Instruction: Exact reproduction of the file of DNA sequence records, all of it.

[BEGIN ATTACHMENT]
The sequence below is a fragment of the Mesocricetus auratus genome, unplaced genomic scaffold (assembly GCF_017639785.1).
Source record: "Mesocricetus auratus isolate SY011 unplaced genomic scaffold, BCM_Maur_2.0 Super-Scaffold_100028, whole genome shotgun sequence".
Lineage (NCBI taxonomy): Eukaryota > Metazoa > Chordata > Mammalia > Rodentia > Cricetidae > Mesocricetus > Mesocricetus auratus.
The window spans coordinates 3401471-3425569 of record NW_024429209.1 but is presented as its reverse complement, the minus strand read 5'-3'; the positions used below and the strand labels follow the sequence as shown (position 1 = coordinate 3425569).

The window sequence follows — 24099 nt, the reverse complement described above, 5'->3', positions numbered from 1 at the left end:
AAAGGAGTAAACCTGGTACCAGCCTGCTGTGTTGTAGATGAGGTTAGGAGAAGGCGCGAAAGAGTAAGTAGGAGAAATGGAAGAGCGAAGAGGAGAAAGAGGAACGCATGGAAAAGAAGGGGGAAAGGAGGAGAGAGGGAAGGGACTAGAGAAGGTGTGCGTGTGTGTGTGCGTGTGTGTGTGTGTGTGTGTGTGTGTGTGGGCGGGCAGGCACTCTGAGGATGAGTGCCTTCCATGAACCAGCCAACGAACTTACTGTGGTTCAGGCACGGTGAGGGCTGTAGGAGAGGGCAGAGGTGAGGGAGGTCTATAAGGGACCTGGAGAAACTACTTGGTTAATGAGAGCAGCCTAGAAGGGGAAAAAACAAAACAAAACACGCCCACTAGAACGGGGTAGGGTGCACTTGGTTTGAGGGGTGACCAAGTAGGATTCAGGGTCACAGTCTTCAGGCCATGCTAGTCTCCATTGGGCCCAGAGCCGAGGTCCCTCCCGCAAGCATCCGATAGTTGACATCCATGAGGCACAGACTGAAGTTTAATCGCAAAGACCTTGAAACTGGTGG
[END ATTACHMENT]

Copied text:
The sequence below is a fragment of the Mesocricetus auratus genome, unplaced genomic scaffold (assembly GCF_017639785.1).
Source record: "Mesocricetus auratus isolate SY011 unplaced genomic scaffold, BCM_Maur_2.0 Super-Scaffold_100028, whole genome shotgun sequence".
Lineage (NCBI taxonomy): Eukaryota > Metazoa > Chordata > Mammalia > Rodentia > Cricetidae > Mesocricetus > Mesocricetus auratus.
The window spans coordinates 3401471-3425569 of record NW_024429209.1 but is presented as its reverse complement, the minus strand read 5'-3'; the positions used below and the strand labels follow the sequence as shown (position 1 = coordinate 3425569).

The window sequence follows — 24099 nt, the reverse complement described above, 5'->3', positions numbered from 1 at the left end:
AAAGGAGTAAACCTGGTACCAGCCTGCTGTGTTGTAGATGAGGTTAGGAGAAGGCGCGAAAGAGTAAGTAGGAGAAATGGAAGAGCGAAGAGGAGAAAGAGGAACGCATGGAAAAGAAGGGGGAAAGGAGGAGAGAGGGAAGGGACTAGAGAAGGTGTGCGTGTGTGTGTGCGTGTGTGTGTGTGTGTGTGTGTGTGTGTGGGCGGGCAGGCACTCTGAGGATGAGTGCCTTCCATGAACCAGCCAACGAACTTACTGTGGTTCAGGCACGGTGAGGGCTGTAGGAGAGGGCAGAGGTGAGGGAGGTCTATAAGGGACCTGGAGAAACTACTTGGTTAATGAGAGCAGCCTAGAAGGGGAAAAAACAAAACAAAACACGCCCACTAGAACGGGGTAGGGTGCACTTGGTTTGAGGGGTGACCAAGTAGGATTCAGGGTCACAGTCTTCAGGCCATGCTAGTCTCCATTGGGCCCAGAGCCGAGGTCCCTCCCGCAAGCATCCGATAGTTGACATCCATGAGGCACAGACTGAAGTTTAATCGCAAAGACCTTGAAACTGGTGG